The Boston Strangler
F. Lee Bailey in The Defense Never Rests says he felt very comfortable being around DeSalvo:
That was one of the pieces that fell into place in the puzzle of the Boston Strangler. It helped explain why he had been able to evade detection despite more than two and a half years of investigation. DeSalvo was Dr. Jekyll; the police had been looking for Mr. Hyde.
One of the things that struck me about DeSalvo at our first meeting was his courteous, even gentle manner. I stared at him, seriously considering the possibility that he might be the Strangler, and I felt something that verged on awe. As for DeSalvo, his gaze dropped from time to time in what appeared to be embarrassment.
...DeSalvo was 33 at the time, about five-nine with broad shoulders and an extremely muscular build. His brown hair was combed back in an exaggerated pompadour. His nose was very large, and his easy smile was emphasized by even white teeth.
When Bailey questioned him on what DeSalvo wanted of him, DeSalvo was quite forthright: "I know I'm going to have to spend the rest of my life locked up somewhere. I just hope it's a hospital, and not a hole like this [Bridgewater]. But if I could tell my story to somebody who could write it, maybe I could make some money for my family."
Bailey thought that there must be someway to allow him to confess without setting him up for execution. But foremost in Bailey's mind was determining if DeSalvo was really guilty without putting his client in jeopardy. Bailey called Lieutenant Donovan and suggested that he might have a suspect for him, but first he wanted Donovan to provide him with some questions to ask the suspect that would help determine if he was for real.
Armed with his Dictaphone, Bailey went to visit DeSalvo a second time on March 6, 1965. Albert mentioned that Detective DiNatale from the Attorney General's Strangler Bureau had taken a sudden interest in him and had come to take his palm print the day before. Bailey had to work fast if he was going to be able to protect his client.
Bailey says of that interview: "...I became certain that the man sitting in that dimly lit room with me was the Boston Strangler... Anyone experienced in interrogation learns to recognize the difference between a man speaking from life and a man telling a story that he either has made up or has gotten from another person. DeSalvo gave me every indication that he was speaking from life. He wasn't trying to recall words; he was recalling scenes he had actually experienced. He could bring back the most inconsequential details... the color of a rug, the content of a photograph, the condition of a piece of furniture... Then, as if he were watching a videotape replay, he would describe what had happened, usually as unemotionally as if he were describing a trip to the supermarket."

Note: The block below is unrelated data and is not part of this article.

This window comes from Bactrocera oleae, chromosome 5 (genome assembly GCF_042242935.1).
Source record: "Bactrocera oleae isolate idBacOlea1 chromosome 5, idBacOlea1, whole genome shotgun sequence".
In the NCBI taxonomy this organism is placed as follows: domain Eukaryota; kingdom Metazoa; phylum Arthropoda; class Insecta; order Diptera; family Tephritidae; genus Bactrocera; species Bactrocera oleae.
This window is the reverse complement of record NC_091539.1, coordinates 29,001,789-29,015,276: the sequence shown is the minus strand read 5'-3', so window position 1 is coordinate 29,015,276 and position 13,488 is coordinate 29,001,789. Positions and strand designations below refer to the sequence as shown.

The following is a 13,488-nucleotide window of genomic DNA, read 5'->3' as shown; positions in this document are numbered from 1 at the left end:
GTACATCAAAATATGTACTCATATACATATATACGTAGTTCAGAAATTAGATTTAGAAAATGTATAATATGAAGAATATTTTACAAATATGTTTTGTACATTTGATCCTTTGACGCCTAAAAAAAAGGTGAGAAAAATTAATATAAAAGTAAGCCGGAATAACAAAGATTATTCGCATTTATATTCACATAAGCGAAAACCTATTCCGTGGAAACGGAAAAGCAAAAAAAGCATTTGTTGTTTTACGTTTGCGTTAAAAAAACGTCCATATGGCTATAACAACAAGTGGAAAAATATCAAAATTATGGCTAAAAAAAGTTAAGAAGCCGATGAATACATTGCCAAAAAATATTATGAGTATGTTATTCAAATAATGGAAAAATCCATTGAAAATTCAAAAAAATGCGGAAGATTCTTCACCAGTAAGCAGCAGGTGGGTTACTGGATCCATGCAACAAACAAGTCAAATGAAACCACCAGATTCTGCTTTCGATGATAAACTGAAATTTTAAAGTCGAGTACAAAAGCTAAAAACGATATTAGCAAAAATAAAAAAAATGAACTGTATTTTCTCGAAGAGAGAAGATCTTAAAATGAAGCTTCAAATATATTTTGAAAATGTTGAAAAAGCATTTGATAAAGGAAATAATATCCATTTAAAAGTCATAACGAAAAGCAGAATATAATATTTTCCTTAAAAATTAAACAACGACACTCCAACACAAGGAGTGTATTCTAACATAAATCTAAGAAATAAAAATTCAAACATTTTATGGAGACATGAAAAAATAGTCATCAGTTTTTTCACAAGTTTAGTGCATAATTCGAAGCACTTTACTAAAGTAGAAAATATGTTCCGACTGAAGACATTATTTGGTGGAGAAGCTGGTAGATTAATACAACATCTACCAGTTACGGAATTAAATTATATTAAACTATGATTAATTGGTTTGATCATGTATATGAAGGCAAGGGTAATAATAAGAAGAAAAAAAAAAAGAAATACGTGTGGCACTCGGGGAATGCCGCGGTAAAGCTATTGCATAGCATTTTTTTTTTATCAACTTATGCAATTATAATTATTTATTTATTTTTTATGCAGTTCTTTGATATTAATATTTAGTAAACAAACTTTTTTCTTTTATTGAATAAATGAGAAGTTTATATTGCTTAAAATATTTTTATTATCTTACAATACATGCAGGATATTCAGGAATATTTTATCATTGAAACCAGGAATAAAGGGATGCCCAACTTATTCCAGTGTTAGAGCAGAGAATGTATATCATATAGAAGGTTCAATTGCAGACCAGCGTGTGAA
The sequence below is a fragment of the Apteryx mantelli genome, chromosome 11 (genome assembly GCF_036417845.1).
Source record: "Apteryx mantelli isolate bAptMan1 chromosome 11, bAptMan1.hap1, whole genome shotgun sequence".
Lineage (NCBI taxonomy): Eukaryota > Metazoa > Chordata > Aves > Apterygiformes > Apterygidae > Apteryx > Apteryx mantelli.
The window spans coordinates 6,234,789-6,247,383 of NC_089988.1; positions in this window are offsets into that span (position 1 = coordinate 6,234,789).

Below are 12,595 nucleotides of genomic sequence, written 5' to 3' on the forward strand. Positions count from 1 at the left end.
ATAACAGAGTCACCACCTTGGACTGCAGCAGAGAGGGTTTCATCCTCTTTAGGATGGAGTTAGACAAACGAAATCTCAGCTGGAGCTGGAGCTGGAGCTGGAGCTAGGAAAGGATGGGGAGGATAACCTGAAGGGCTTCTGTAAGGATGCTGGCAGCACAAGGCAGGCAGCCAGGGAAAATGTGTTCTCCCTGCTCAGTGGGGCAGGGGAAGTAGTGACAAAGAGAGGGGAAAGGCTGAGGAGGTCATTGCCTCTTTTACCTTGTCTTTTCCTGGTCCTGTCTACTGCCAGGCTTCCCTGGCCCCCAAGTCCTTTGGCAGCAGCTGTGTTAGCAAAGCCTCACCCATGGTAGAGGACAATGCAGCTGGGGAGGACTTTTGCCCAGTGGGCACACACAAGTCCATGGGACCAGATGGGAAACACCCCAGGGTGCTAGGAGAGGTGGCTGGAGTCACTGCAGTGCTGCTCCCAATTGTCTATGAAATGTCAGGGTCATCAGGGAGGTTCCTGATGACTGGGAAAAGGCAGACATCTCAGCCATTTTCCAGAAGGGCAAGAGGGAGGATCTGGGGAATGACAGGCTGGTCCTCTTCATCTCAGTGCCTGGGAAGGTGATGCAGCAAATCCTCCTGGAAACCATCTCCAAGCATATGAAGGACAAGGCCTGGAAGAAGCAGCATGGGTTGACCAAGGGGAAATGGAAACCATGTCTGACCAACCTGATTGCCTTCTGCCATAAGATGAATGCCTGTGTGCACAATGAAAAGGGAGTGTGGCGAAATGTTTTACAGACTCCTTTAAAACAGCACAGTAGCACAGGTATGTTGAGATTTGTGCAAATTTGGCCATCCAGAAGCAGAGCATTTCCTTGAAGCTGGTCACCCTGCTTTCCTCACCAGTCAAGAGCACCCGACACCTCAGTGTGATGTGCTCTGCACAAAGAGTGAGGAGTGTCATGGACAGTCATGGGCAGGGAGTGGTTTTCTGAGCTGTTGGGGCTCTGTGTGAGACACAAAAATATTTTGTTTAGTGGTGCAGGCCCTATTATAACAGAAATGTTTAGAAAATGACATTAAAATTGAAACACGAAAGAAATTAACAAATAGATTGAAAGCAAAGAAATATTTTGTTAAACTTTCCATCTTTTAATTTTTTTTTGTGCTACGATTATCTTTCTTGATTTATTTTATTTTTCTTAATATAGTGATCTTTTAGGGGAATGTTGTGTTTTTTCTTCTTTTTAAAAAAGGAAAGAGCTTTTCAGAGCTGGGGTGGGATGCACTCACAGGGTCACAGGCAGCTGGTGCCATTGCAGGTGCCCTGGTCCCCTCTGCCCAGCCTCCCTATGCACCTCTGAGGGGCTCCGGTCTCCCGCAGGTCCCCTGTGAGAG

DeSalvo described his attack on 75-year-old Ida Irga in August of 1962:
I said I wanted to do some work in the apartment and she didn't trust me because of the things that were going on and she had a suspicion of letting, allowing anybody into the apartment without knowing definitely who they were. And I talked to her very briefly and told her not to worry, I'd just as soon come back tomorrow rather than – in other words, if you don't trust me, I'll come back tomorrow, then. And I started to walk downstairs and she said, 'Well, come on in.' and we went into the bedroom where I was supposed to look at a leak there at the window and when she turned, and I put my arms around her back...
[Bailey asks him where the bedroom was relative to the front door and how he got to the bedroom]
I think it went through a... a parlor as you walked in, and a dining room and a bedroom. Oh, before the bedroom was a kitchen, and the bedroom was way back. The bed was white. It wasn't made, either... She was in the midst, probably, of making the bed up. And there was an old dresser there and I opened the drawers up and there was nothing in them, nothing at all. They were empty. And, uh, when I did get her by the neck and strangler her…
[Bailey asks if he grabbed her from behind]
Yes. Manually. I noted blood coming out of her ear – very dark... the right ear. I remember that, and then I think there was the dining room set in there, a very dark one, and there was brown chairs around it, and I recall putting her legs up on her two chairs in a wide position – one leg in each chair...
Bailey asked him why he would choose such an old woman to attack.
DeSalvo told him that "attractiveness had nothing to do with it." She was a woman. That was enough.
DeSalvo then described the attack on Sophie Clark, the 22-year-old student who was killed in December of 1962:
She was wearing a very light, flimsy housecoat, and she was very tall, well built, about 36-22-37. Very beautiful...
[Her apartment] ...had a yellowish door, a faded yellow door ...And she didn't want to let me in, period. Because her roommates weren't in there at the time... and I told her I would set her up in modeling and photography work, and I would give her anywhere from 20 dollars to 35 dollars an hour for this type of modeling.
...there was a place where there would be ...what do you call a flat bed, where you put a — something over it, but you take it off, you can use it to sit on, like a couch? It had fancy little pillows on it, colorful ones, purple ones. It looked like a purple or black cover.